Anthologies are the reluctant poetry readers’ hedging bet. There’s a good chance that something good will turn up and prove a winner. They sell well – they are the infrequent poetry buyer’s punt for a gift that will please at least in parts. So Alice Oswald’s compilation of Ted Hughes’ animal poems into a Bestiary will certainly put more cash into the Faber vault. But few complaints – anything to get more people reading any poetry cannot be bad.
Oswald discusses her approach to the selection in The Guardian:
She picks up Hughes’ own early image of his poems as creatures with a “vivid life” of their own. He condemns poems which fail to possess this coherent vitality as likely to walk with a pronounced limp – a wonderful way, I’ve found, of imaging that elusive ‘rightness’ of a poem for students and workshoppers. Interestingly though, there is a shimmering, vacillatory quality to others things Oswald writes and this comes directly from Hughes himself. His animals are very much themselves yet they are expressive of human qualities too. Oswald quotes from Moortown Diary; Hughes on the poet “getting close to what is going on, and staying close, and of excluding everything else that might be pressing to interfere with the watching eye”. Held in tension with this are other Hughes’ statements such as this, in a letter, warning of the dangers of mere observation: “When a man becomes a mirror, he just ceases to be interesting to men.”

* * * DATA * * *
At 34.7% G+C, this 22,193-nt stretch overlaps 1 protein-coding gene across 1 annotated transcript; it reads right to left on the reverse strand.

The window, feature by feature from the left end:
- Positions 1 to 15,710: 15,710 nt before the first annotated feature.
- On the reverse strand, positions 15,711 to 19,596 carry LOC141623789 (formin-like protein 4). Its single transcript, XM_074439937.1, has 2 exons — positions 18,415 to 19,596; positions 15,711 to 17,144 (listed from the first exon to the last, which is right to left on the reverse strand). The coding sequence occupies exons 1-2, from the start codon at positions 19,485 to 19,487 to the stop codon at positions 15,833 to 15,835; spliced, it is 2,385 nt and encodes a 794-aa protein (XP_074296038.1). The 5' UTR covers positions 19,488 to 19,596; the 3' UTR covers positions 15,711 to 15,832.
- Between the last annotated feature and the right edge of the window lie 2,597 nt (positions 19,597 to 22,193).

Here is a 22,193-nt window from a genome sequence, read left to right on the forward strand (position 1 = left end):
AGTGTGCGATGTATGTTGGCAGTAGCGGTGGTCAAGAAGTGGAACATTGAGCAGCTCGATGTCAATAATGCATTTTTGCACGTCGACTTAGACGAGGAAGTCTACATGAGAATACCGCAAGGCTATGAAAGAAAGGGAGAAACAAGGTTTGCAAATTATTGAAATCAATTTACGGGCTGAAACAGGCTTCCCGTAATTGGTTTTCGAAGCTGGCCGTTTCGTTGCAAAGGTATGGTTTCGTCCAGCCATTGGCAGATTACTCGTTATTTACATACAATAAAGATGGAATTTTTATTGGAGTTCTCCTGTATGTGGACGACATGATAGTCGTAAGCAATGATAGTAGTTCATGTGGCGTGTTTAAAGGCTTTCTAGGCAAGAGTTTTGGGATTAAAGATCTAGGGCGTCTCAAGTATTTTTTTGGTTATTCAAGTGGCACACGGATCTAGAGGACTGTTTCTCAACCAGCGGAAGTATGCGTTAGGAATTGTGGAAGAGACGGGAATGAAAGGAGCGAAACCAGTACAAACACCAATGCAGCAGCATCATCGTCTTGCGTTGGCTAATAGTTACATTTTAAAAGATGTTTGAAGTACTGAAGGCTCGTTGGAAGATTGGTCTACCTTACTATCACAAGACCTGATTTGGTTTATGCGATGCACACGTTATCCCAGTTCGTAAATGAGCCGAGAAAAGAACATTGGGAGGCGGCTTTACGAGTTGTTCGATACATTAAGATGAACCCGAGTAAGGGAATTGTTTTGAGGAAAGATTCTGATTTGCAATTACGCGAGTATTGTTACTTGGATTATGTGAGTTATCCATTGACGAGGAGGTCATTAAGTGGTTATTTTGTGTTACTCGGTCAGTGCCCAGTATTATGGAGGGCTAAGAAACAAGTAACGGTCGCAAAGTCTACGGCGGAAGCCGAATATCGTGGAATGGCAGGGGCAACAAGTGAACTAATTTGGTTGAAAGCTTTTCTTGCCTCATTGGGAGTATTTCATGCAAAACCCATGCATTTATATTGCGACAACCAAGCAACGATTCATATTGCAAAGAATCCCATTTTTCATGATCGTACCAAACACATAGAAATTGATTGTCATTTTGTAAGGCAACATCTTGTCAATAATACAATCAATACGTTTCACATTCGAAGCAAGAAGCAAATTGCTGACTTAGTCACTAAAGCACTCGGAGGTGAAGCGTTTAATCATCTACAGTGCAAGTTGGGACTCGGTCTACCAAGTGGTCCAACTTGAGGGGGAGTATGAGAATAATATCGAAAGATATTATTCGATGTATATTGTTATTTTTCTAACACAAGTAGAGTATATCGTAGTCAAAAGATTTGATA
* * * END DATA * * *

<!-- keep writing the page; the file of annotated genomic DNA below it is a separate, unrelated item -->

Oswald goes on to suggest that it is the “percussion” of Hughes’ language that instills such vivid life into his poems, quoting from ‘Skylarks’:
The lark begins to go up
Like a warning
As if the globe were uneasy –
Barrel-chested for heights,
Like an Indian of the high Andes,
A whippet head, barbed like
a hunting arrow,
For the struggle
In the rocketing storms of the breath.
Like a bullet
Life from its centre.
If it is a percussive effect that is critical here it is more Mozart than Stomp. Oswald has precious little space to develop her argument, but what I find in such a passage is Hughes’ distinctive manipulation of scale and perspective, not unrelated to his paradoxical comments above. Microcosm and macrocosm are continually leant against each other here, or – it being a more metamorphic, high-pressured process – they are spun about each other till it’s hard to pick one from the other. The tiny body of the lark is a warning to the globe; its braced, needle-thin ribs conjure images of Andean mountains; its crested, whippet head seems to speed lethally through remote forests. The three stanzas focusing on the “leaden” nature of the bird – less weight it seems to me, more loaded with quiddity, self-ness – provoke the reader to focus closely on its body, only again for our attention to be spun outwards to “Earth’s centre . . . rocketing storms”, vulnerable life beating at its “centre”.
In part, what Hughes achieves is a sense of interconnectedness – which he would have intended in both spiritual and environmental terms. What the reader experiences is a sudden inflation or deflation of scale and perspective, a magical effect, an effect created through language, an effect achieved so skillfully and instantaneously that one might well have some sense of a percussive, explosive or implosive quality. I don’t hear or feel a noise as such – my sense of the world pulses, is stretched or compressed in the most exciting fashion. An effect with a moral dimension to it as well – a serious, ludic experience, in which we see and re-see our own place in the world.